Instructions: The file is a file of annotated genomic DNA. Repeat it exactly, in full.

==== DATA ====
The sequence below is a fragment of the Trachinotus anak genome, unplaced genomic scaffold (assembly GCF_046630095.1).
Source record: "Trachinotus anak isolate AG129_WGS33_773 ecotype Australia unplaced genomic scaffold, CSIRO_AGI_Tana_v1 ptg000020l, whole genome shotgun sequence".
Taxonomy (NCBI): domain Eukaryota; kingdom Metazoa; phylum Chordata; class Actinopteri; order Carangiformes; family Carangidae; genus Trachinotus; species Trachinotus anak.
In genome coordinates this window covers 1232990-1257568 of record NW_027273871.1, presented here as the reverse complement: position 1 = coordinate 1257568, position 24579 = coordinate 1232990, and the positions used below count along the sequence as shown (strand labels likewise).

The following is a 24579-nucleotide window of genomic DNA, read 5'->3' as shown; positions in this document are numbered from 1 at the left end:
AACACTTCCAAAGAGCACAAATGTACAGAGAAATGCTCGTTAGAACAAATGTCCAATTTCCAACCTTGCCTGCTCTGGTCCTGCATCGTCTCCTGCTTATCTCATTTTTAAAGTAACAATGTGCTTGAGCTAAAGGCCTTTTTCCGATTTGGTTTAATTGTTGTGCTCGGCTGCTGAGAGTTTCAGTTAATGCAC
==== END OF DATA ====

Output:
The sequence below is a fragment of the Trachinotus anak genome, unplaced genomic scaffold (assembly GCF_046630095.1).
Source record: "Trachinotus anak isolate AG129_WGS33_773 ecotype Australia unplaced genomic scaffold, CSIRO_AGI_Tana_v1 ptg000020l, whole genome shotgun sequence".
Taxonomy (NCBI): domain Eukaryota; kingdom Metazoa; phylum Chordata; class Actinopteri; order Carangiformes; family Carangidae; genus Trachinotus; species Trachinotus anak.
In genome coordinates this window covers 1232990-1257568 of record NW_027273871.1, presented here as the reverse complement: position 1 = coordinate 1257568, position 24579 = coordinate 1232990, and the positions used below count along the sequence as shown (strand labels likewise).

The following is a 24579-nucleotide window of genomic DNA, read 5'->3' as shown; positions in this document are numbered from 1 at the left end:
AACACTTCCAAAGAGCACAAATGTACAGAGAAATGCTCGTTAGAACAAATGTCCAATTTCCAACCTTGCCTGCTCTGGTCCTGCATCGTCTCCTGCTTATCTCATTTTTAAAGTAACAATGTGCTTGAGCTAAAGGCCTTTTTCCGATTTGGTTTAATTGTTGTGCTCGGCTGCTGAGAGTTTCAGTTAATGCAC